President Trump Signs Congressman Cook’s Public Lands Legislation

Official White House Photo by Shealah Craighead

By Staff Reports

(Victor Valley)– President Donald Trump signed into law S. 47, the Conservation, Management, and Recreation Act, which overwhelmingly passed in the Senate and House last month. Congressman Paul Cook attended the signing ceremony at the White House last week.

The Conservation, Management, and Recreation Act is a package of bipartisan public lands-related bills that passed the House or Senate in the previous Congress. It includes critical lands legislation Rep. Cook introduced in the last Congress, including the Santa Ana Wash Land Exchange Act and the California Desert Protection and Recreation Act (previously known as the California Off-road Recreation and Conservation Act).

The Santa Ana Land Wash and Exchange Act authorizes a land exchange in San Bernardino County, which will boost the economy, provide increased water storage, and protect critical habitat for threatened and endangered species.

The California Desert Protection and Recreation Act is the culmination of over five years of work in Congress by Congressman Cook, as well as over a decade of work by supporters on the ground. This landmark legislation creates the first national system of Off-Highway Vehicle Recreation areas and designates or expands six Off-Highway Vehicle (OHV) Recreation Areas in the California desert. These are Johnson Valley, Spangler Hills, El Mirage, Rasor, Dumont Dunes, and Stoddard Valley. This bill creates additional protections for OHV users and ensures that these areas cannot be closed by a future administration. The established or expanded OHV areas would total approximately 200,580 acres. Combined with the nearly 100,000 acres that make up the existing Johnson Valley OHV Recreation Area, this bill will ensure that over 300,000 acres are open permanently for OHV use in the California Desert.

This legislation also designates approximately 18,000 acres of existing federal land as the Alabama Hills National Scenic Area. This restricts large-scale projects such as renewable energy generation, while preserving all existing recreational and commercial uses of the Alabama Hills. Activities such as filming, hiking, mountain biking, rock climbing, hunting, fishing, and authorized motorized vehicle use are unaffected.

The California Desert Protection and Recreation Act adds approximately 39,000 acres of land to the National Park System, including significant acreage at both Joshua Tree National Park and Death Valley National Park. For Joshua Tree, it adds approximately 4,500 acres of land to the north of Joshua Tree National Park to the park and authorizes the park to acquire the Joshua Tree Visitor Center near the main entrance, while Death Valley National Park will expand by approximately 35,000 acres.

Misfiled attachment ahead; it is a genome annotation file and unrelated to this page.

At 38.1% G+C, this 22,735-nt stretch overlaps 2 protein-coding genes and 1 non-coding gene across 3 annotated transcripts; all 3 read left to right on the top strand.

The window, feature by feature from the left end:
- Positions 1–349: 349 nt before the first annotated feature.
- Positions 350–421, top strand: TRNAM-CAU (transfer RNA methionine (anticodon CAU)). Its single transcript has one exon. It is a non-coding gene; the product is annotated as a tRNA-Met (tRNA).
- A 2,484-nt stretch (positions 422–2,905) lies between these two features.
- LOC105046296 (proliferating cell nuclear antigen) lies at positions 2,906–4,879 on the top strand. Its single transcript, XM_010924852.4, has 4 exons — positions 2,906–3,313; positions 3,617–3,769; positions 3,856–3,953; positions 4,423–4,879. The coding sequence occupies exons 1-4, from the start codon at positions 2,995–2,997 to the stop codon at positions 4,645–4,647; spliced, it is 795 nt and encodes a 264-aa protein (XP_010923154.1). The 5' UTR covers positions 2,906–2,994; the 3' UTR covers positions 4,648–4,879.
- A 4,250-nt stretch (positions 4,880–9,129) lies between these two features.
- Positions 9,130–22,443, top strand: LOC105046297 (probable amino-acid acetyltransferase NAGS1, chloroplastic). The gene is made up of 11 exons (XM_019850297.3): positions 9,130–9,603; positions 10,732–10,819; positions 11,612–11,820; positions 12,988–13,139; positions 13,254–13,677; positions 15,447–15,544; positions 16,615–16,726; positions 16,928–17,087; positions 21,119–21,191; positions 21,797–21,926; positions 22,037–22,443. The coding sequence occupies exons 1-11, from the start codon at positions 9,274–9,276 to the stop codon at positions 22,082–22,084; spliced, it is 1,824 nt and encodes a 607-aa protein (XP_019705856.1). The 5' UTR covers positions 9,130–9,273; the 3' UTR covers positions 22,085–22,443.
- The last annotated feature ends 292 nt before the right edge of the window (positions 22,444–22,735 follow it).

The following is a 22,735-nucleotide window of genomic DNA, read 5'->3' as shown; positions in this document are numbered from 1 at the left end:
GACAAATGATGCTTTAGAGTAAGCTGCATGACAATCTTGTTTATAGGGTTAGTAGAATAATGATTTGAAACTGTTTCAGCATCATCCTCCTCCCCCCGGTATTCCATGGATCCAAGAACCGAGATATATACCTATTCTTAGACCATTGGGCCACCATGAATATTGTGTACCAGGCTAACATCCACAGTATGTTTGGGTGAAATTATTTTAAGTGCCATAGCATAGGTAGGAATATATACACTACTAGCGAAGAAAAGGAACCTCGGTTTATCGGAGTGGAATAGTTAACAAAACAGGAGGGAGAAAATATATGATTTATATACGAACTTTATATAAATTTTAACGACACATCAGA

It also creates permanent wilderness areas on 375,500 acres of federal land in the California Desert, most of which are currently designated as “wilderness study areas,” while releasing approximately 124,000 acres of other wilderness study areas back to general use in the Cady Mountains and Soda Mountains regions.

This bill designates or expands approximately 77 miles of wild, scenic, and recreational rivers in the San Bernardino Mountains and near Death Valley. It prohibits the development of renewable energy generation facilities on approximately 28,000 acres of Bureau of Land Management land near “Juniper Flats” outside of Lucerne Valley and conveys 934 acres of BLM land to the State of California to be included in the Anza-Borrego Desert State Park. It also directs the Secretary of the Interior to negotiate with the California State Lands Commission on land swaps involving state school lands within the California Desert Conservation Area and establishes a Desert Tortoise Conservation Center along the California-Nevada border.

Congressman Cook said, “It’s been a long process to get to this point, but this is truly a model for how grassroots legislating should work. This bill had widespread support from local governments, recreational groups, and conservation groups, as well as significant bipartisan support. It was a great honor to see President Trump recognize all of this hard work by signing S.47 into law today. I thank President Trump, my colleagues in the House and Senate, and most importantly all of those people on the ground who worked tirelessly to get a compromise bill that we could all be proud of. This is a huge legislative victory.”

Leave a Reply

Your email address will not be published. Required fields are marked *